My SoapUI Thoughts on Effective Testing in SoapUI

Duplicating a Test Case

In this article I want to show the value of a data-driven configuration when implementing tests for new resources.


  • A test case configured to test the posts resource


  • A test case configured to test the todos resource
  • An understanding of the value of accessing the service definition via template parameters.

One of the resources supported by the JsonPlaceholder API is the todo. We can assemble a set of test data for this resource in a file called todos.csv as follows.

1,51,Complete tax return,true
2,52,Pay parking fine,true
3,53,Attend job interview,false
4,54,Attain world peace,false

You’ll note that the field names on the first line are similar, but not identical, to those used in the test data for the post resource. With the datafile saved, now do the following:

  1. Clone the Posts test case and change its name to Todos.
  2. On the new Todos test case, change the properties so that PropertiesFile → todos.csv and resourceName → todos.
  3. Optionally, delete the Props test step. It contains properties from the Posts test case which are no longer relevant, and the step will be automatically regenerated when the script runs.
  4. Update the request body in the POST and PUT steps to refer to the todo data fields as follows:
    "title":	"${Props#title}",
    "userId": 	${Props#userId},
    "completed":  ${Props#completed}

After these actions are complete, you should now be able to run the new test case on the todo data.

A moment of reflection

It’s worth taking the time at this point to review the elements of our configuration that have allowed the duplication of the Posts test case with so little effort. The principles of data-driven design apply not just to the test data but with equal benefit to the configuration itself. We configured the requests in the service definition to specify the resource names in the endpoints via template parameters (${resourceName}). We then populated these resource names via a test case property (${#TestCase#resourceName}). This approach is itself a form of data-driven design and greatly promotes the development of tests that are extensible and maintainable.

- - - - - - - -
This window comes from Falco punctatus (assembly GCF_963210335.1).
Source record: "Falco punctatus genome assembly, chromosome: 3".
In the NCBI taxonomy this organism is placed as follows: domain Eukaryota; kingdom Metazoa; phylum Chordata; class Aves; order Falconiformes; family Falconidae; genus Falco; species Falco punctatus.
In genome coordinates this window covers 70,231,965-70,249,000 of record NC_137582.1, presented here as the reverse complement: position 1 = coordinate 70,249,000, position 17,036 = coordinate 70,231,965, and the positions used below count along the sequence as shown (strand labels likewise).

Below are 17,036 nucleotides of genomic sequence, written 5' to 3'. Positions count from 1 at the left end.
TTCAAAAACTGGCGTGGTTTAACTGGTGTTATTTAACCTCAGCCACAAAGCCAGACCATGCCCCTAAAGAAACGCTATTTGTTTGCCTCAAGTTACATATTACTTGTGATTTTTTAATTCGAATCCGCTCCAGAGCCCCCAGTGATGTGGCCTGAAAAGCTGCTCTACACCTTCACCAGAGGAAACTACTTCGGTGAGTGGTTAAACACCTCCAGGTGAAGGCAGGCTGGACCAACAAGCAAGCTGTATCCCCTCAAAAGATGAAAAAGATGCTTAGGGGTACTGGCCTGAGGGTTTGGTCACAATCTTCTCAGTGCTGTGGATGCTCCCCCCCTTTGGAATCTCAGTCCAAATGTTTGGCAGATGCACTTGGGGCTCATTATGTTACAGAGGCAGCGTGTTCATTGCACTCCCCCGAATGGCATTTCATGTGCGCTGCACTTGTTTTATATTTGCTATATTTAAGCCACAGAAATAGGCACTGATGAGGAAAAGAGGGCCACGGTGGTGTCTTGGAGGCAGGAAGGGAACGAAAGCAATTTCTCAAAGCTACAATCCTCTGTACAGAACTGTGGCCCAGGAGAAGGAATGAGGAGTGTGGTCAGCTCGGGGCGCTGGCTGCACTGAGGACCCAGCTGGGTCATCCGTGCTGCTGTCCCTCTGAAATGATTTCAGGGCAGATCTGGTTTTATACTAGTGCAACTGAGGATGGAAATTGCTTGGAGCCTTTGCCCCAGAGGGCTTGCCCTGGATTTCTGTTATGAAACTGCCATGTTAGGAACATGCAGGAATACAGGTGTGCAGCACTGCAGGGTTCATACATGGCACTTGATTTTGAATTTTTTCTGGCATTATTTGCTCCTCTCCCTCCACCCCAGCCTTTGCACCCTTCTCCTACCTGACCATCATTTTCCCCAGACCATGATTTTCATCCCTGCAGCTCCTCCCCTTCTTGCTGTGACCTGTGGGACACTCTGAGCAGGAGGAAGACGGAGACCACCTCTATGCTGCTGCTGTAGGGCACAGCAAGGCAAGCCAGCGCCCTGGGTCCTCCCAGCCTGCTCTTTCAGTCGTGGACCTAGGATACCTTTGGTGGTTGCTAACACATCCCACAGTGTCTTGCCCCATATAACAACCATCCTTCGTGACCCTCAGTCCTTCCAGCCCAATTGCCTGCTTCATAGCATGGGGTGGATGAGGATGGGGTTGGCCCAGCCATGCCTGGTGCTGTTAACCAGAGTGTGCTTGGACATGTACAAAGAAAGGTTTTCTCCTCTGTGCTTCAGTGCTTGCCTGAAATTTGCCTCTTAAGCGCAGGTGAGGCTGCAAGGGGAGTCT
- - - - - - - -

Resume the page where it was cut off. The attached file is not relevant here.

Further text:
By now, your project tree should look like this. TestSuite01 Hopefully, this process has been sufficiently straightfoward to demonstrate the ease with which a data-driven implementation can be re-purposed with new sets of test data.

Other Approaches

The use of SoapUI for data-driven testing is so widespread that many people have made their solutions available online. I invite you to review some of these contributions and compare them to the approaches I show in this article and in other articles in this site. You can make your own judgement about their scalability and ease of maintenance.

The two following implementations are of particular note in that they show what not to do. By the way, note the suspicious similarities in the code in these examples.

(The first implementation reads CSV files and the second reads spreadsheets, but neither of them use the import XmlHolder statement slavishly copied in the first line. If you look closely at the logic you’ll see that the redundant import statement is the least of the problems with these implementations.)

One quick test I apply when assessing a scripting approach is to see if the script makes reference to specific data fields. If it does, it doesn’t meet my expectations regarding maintainability.

As a way of making our scripts even more maintainable, I’d like to introduce the topic of scripting with classes.